radio The popular DJ is leaving for 'family and new adventures'
Arts and Entertainment
arts + ents
Arts and Entertainment
Public Service Broadcasting are going it alone
music
Arts and Entertainment
Eddie Redmayne as transgender artist Lili Elbe in The Danish Girl
filmFirst look at Oscar winner as transgender artist
Arts and Entertainment
Season three of 'House of Cards' will be returning later this month
TV reviewHouse of Cards returns to Netflix
Arts and Entertainment
Harrison Ford will play Rick Deckard once again for the Blade Runner sequel
film review
Arts and Entertainment
The modern Thunderbirds: L-R, Scott, Virgil, Alan, Gordon and John in front of their home, the exotic Tracy Island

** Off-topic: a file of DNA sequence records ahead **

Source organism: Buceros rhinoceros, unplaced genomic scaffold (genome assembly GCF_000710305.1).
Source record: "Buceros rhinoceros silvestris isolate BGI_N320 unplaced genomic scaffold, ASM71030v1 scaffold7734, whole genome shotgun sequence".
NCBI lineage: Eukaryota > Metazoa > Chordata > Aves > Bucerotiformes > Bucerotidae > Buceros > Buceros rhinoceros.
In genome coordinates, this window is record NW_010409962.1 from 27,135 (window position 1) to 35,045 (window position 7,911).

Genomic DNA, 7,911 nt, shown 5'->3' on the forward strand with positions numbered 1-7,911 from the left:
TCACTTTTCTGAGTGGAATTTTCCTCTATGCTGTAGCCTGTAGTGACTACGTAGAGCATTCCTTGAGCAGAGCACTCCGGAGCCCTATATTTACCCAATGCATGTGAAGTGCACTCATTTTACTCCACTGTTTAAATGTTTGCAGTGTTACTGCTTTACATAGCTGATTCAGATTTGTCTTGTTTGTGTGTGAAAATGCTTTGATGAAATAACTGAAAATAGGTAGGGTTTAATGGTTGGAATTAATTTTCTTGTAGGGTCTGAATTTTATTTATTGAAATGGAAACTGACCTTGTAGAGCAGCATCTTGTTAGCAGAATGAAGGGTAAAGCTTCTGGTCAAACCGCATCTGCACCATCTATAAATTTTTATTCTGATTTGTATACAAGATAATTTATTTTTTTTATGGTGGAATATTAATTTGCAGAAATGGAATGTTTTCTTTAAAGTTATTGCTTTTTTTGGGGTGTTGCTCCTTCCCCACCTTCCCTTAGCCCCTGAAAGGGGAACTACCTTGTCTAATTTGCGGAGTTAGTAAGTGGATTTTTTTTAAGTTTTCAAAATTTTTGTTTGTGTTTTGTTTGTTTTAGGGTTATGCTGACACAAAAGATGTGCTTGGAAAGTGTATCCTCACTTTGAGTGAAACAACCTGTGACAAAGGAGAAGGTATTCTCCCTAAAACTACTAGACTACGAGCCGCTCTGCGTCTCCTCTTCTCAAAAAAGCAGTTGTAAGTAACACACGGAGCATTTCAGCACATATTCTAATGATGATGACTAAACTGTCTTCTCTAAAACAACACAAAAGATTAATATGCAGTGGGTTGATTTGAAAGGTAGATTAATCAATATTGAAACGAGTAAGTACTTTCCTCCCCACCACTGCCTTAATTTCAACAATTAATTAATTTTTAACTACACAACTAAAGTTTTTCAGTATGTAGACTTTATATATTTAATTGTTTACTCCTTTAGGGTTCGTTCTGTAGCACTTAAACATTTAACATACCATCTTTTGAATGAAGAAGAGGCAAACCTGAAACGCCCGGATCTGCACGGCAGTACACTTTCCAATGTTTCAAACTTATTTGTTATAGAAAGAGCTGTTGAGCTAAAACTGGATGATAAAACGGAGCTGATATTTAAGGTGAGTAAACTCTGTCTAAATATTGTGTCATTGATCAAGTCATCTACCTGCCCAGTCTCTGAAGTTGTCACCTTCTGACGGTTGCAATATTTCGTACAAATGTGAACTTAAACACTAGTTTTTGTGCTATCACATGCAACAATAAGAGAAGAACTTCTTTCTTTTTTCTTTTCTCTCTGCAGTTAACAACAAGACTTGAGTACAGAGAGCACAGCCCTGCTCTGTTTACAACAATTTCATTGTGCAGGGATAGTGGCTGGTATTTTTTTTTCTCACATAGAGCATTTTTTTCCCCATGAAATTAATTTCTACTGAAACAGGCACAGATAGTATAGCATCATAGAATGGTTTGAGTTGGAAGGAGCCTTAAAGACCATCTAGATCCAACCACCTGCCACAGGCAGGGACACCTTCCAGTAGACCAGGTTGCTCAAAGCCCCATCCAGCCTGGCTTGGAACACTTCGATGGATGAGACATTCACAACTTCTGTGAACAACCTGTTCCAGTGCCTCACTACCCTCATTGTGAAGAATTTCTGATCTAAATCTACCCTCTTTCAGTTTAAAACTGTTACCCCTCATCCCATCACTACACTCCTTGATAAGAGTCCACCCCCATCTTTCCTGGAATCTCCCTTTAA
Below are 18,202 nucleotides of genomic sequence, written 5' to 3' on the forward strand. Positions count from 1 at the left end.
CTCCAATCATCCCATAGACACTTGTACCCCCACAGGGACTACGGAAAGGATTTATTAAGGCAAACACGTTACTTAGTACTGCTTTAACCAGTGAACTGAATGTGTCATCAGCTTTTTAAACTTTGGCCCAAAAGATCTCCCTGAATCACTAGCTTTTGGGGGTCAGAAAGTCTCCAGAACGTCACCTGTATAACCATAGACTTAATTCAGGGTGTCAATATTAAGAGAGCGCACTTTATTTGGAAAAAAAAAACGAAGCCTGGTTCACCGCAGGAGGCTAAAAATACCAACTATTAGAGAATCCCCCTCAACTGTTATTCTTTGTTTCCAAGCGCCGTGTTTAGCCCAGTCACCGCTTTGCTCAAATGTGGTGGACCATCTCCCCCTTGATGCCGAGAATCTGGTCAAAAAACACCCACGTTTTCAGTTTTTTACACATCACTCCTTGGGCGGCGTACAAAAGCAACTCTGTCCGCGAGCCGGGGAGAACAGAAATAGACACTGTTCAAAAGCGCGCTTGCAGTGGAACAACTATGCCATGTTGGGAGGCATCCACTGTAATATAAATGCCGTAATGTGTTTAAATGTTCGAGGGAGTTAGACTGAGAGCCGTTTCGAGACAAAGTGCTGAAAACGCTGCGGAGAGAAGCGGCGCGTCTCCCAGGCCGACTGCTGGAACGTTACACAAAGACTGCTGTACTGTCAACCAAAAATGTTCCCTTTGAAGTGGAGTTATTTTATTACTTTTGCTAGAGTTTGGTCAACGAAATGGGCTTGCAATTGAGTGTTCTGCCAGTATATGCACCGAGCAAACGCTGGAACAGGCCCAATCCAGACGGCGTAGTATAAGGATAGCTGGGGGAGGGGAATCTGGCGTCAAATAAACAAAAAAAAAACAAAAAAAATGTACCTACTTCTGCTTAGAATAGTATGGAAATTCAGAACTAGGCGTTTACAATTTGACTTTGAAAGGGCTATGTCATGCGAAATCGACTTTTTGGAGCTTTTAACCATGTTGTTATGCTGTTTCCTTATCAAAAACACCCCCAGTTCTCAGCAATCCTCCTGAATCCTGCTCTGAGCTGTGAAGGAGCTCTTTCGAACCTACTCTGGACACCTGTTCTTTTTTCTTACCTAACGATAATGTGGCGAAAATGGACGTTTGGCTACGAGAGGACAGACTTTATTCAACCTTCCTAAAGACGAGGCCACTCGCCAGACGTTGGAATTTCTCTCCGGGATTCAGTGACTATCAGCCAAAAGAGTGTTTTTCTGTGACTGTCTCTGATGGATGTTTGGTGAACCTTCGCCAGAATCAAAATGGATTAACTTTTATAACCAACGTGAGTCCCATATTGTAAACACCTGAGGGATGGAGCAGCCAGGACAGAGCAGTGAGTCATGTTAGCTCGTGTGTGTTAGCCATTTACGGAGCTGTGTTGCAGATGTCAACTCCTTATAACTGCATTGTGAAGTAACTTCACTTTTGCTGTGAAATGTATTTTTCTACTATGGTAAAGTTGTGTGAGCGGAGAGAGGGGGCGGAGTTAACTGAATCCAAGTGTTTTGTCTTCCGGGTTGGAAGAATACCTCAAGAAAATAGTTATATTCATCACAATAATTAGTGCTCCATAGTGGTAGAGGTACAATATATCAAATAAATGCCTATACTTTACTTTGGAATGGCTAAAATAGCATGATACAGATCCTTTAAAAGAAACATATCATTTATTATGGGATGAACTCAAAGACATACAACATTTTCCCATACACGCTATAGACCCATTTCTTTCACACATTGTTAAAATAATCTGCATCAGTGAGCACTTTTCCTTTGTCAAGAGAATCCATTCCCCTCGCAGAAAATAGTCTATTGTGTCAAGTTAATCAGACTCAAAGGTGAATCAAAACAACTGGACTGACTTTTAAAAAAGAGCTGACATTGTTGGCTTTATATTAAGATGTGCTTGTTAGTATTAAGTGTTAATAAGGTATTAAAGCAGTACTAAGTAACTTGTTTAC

TV
Arts and Entertainment
Natural beauty: Aidan Turner stars in the new series of Poldark
TV
Arts and Entertainment
Taylor Swift won Best International Solo Female (Getty)

Brits 2015
Arts and Entertainment
Shining star: Maika Monroe, with Jake Weary, in ‘It Follows’
film review
Arts and Entertainment

Brits 2015
Arts and Entertainment
Paloma Faith arrives at the Brit Awards (Getty)

Brits 2015
Arts and Entertainment
Anne Boleyn's beheading in BBC Two's Wolf Hall

TV review
Arts and Entertainment
Follow every rainbow: Julie Andrews in 'The Sound of Music'
film Elizabeth Von Trapp reveals why the musical is so timeless
Arts and Entertainment
Bytes, camera, action: Leehom Wang in ‘Blackhat’
film
Arts and Entertainment
The Libertines will headline this year's festival
music
Arts and Entertainment
Richard Dean Anderson in the original TV series, which ran for seven seasons from 1985-1992
tv
Latest stories from i100
Have you tried new the Independent Digital Edition apps?

ES Rentals